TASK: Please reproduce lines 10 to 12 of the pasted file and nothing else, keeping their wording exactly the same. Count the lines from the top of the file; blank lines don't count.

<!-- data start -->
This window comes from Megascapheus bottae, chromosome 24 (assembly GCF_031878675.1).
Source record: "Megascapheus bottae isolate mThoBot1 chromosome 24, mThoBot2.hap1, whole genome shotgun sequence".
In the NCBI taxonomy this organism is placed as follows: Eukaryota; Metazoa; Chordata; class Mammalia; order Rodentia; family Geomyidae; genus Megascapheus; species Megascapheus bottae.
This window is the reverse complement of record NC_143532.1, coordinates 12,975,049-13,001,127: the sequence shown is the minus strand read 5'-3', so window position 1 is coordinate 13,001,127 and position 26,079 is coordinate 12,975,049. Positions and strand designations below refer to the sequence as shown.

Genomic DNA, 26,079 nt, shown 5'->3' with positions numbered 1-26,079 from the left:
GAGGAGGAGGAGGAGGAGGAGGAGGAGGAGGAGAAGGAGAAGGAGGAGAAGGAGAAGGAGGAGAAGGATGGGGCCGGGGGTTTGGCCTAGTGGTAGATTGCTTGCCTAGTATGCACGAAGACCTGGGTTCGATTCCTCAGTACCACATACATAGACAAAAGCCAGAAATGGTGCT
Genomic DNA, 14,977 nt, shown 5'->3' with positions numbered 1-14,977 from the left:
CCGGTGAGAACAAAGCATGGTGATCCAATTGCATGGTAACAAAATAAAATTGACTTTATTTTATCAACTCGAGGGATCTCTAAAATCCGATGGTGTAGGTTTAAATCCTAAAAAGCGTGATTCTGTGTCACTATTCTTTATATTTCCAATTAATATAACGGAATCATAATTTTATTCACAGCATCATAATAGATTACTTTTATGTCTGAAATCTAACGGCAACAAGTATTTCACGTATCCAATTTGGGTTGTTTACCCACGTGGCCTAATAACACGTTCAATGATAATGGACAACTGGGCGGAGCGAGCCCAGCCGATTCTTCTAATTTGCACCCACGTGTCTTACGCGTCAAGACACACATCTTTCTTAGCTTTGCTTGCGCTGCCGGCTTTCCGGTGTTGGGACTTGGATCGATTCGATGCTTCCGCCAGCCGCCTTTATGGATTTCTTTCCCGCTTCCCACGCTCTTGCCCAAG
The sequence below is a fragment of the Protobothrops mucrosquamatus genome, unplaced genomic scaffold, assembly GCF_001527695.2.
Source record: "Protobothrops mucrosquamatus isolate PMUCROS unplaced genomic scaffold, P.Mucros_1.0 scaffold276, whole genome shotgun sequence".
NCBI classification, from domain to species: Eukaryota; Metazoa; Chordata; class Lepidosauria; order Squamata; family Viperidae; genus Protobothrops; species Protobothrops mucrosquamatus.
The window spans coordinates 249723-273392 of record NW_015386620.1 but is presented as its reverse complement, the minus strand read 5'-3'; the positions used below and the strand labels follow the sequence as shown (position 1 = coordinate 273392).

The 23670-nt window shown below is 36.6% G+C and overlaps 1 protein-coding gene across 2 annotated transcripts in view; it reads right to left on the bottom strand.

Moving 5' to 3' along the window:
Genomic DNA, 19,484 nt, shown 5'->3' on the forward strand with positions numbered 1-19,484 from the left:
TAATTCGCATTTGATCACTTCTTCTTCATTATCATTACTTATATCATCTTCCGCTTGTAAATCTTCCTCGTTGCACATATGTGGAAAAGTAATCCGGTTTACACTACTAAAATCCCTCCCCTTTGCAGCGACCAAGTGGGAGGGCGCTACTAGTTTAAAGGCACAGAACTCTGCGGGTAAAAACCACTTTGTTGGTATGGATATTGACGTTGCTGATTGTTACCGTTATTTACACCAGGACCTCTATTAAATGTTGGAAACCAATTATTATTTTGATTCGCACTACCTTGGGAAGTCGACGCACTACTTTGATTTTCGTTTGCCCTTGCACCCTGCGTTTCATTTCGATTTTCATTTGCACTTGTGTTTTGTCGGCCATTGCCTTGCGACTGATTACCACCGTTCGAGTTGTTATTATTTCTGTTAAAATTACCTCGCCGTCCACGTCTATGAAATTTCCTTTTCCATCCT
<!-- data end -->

Source record: "Protobothrops mucrosquamatus isolate PMUCROS unplaced genomic scaffold, P.Mucros_1.0 scaffold276, whole genome shotgun sequence".
NCBI classification, from domain to species: Eukaryota; Metazoa; Chordata; class Lepidosauria; order Squamata; family Viperidae; genus Protobothrops; species Protobothrops mucrosquamatus.
The window spans coordinates 249723-273392 of record NW_015386620.1 but is presented as its reverse complement, the minus strand read 5'-3'; the positions used below and the strand labels follow the sequence as shown (position 1 = coordinate 273392).